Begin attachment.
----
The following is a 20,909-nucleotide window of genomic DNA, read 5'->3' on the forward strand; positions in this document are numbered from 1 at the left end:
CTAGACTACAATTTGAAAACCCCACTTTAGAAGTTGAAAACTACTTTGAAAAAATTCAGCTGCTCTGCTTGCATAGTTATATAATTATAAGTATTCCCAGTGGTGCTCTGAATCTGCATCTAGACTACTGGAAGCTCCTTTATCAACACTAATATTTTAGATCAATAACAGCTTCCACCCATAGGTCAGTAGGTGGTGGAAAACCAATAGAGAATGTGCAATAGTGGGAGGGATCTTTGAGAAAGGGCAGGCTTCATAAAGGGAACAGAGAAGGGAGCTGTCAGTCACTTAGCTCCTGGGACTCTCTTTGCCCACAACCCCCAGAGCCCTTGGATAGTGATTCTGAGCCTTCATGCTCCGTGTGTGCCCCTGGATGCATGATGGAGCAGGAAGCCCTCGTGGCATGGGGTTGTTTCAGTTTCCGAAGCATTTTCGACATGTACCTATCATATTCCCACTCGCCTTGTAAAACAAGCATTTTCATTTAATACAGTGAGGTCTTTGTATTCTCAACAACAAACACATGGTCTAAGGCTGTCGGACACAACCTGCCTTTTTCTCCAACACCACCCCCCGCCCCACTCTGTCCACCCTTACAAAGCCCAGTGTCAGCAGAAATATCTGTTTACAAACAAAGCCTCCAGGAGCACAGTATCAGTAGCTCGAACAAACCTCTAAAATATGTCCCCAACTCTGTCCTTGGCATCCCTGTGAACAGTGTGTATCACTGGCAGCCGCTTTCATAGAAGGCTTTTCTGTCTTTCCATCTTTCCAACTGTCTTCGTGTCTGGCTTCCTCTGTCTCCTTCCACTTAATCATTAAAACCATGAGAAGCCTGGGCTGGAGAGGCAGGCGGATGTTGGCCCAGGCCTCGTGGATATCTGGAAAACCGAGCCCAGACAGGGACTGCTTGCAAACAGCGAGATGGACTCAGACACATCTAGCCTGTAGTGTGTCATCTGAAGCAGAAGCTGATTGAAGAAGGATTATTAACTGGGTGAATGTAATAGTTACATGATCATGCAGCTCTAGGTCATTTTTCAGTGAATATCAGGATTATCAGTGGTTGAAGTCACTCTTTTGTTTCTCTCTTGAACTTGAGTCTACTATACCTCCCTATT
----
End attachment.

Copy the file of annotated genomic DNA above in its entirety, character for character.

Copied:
The following is a 20,909-nucleotide window of genomic DNA, read 5'->3' on the forward strand; positions in this document are numbered from 1 at the left end:
CTAGACTACAATTTGAAAACCCCACTTTAGAAGTTGAAAACTACTTTGAAAAAATTCAGCTGCTCTGCTTGCATAGTTATATAATTATAAGTATTCCCAGTGGTGCTCTGAATCTGCATCTAGACTACTGGAAGCTCCTTTATCAACACTAATATTTTAGATCAATAACAGCTTCCACCCATAGGTCAGTAGGTGGTGGAAAACCAATAGAGAATGTGCAATAGTGGGAGGGATCTTTGAGAAAGGGCAGGCTTCATAAAGGGAACAGAGAAGGGAGCTGTCAGTCACTTAGCTCCTGGGACTCTCTTTGCCCACAACCCCCAGAGCCCTTGGATAGTGATTCTGAGCCTTCATGCTCCGTGTGTGCCCCTGGATGCATGATGGAGCAGGAAGCCCTCGTGGCATGGGGTTGTTTCAGTTTCCGAAGCATTTTCGACATGTACCTATCATATTCCCACTCGCCTTGTAAAACAAGCATTTTCATTTAATACAGTGAGGTCTTTGTATTCTCAACAACAAACACATGGTCTAAGGCTGTCGGACACAACCTGCCTTTTTCTCCAACACCACCCCCCGCCCCACTCTGTCCACCCTTACAAAGCCCAGTGTCAGCAGAAATATCTGTTTACAAACAAAGCCTCCAGGAGCACAGTATCAGTAGCTCGAACAAACCTCTAAAATATGTCCCCAACTCTGTCCTTGGCATCCCTGTGAACAGTGTGTATCACTGGCAGCCGCTTTCATAGAAGGCTTTTCTGTCTTTCCATCTTTCCAACTGTCTTCGTGTCTGGCTTCCTCTGTCTCCTTCCACTTAATCATTAAAACCATGAGAAGCCTGGGCTGGAGAGGCAGGCGGATGTTGGCCCAGGCCTCGTGGATATCTGGAAAACCGAGCCCAGACAGGGACTGCTTGCAAACAGCGAGATGGACTCAGACACATCTAGCCTGTAGTGTGTCATCTGAAGCAGAAGCTGATTGAAGAAGGATTATTAACTGGGTGAATGTAATAGTTACATGATCATGCAGCTCTAGGTCATTTTTCAGTGAATATCAGGATTATCAGTGGTTGAAGTCACTCTTTTGTTTCTCTCTTGAACTTGAGTCTACTATACCTCCCTATT